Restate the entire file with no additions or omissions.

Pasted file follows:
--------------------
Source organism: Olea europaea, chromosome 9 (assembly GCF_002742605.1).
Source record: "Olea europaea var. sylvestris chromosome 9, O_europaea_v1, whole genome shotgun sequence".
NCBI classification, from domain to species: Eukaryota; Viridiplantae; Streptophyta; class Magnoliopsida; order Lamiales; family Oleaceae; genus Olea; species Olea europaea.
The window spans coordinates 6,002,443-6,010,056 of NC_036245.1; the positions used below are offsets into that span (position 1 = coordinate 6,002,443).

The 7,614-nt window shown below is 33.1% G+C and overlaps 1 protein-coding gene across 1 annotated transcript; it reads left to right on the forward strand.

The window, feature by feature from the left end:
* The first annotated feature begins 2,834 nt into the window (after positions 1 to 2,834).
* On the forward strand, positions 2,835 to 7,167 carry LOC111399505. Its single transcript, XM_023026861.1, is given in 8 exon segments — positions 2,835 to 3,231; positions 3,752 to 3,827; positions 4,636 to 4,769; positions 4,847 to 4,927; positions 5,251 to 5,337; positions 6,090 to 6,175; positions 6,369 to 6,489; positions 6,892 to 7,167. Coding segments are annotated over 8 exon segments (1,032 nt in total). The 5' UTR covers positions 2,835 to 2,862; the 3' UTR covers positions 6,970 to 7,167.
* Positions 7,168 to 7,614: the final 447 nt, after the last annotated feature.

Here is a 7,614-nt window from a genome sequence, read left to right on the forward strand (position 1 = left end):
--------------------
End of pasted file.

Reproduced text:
Source organism: Olea europaea, chromosome 9 (assembly GCF_002742605.1).
Source record: "Olea europaea var. sylvestris chromosome 9, O_europaea_v1, whole genome shotgun sequence".
NCBI classification, from domain to species: Eukaryota; Viridiplantae; Streptophyta; class Magnoliopsida; order Lamiales; family Oleaceae; genus Olea; species Olea europaea.
The window spans coordinates 6,002,443-6,010,056 of NC_036245.1; the positions used below are offsets into that span (position 1 = coordinate 6,002,443).

The 7,614-nt window shown below is 33.1% G+C and overlaps 1 protein-coding gene across 1 annotated transcript; it reads left to right on the forward strand.

The window, feature by feature from the left end:
* The first annotated feature begins 2,834 nt into the window (after positions 1 to 2,834).
* On the forward strand, positions 2,835 to 7,167 carry LOC111399505. Its single transcript, XM_023026861.1, is given in 8 exon segments — positions 2,835 to 3,231; positions 3,752 to 3,827; positions 4,636 to 4,769; positions 4,847 to 4,927; positions 5,251 to 5,337; positions 6,090 to 6,175; positions 6,369 to 6,489; positions 6,892 to 7,167. Coding segments are annotated over 8 exon segments (1,032 nt in total). The 5' UTR covers positions 2,835 to 2,862; the 3' UTR covers positions 6,970 to 7,167.
* Positions 7,168 to 7,614: the final 447 nt, after the last annotated feature.

Here is a 7,614-nt window from a genome sequence, read left to right on the forward strand (position 1 = left end):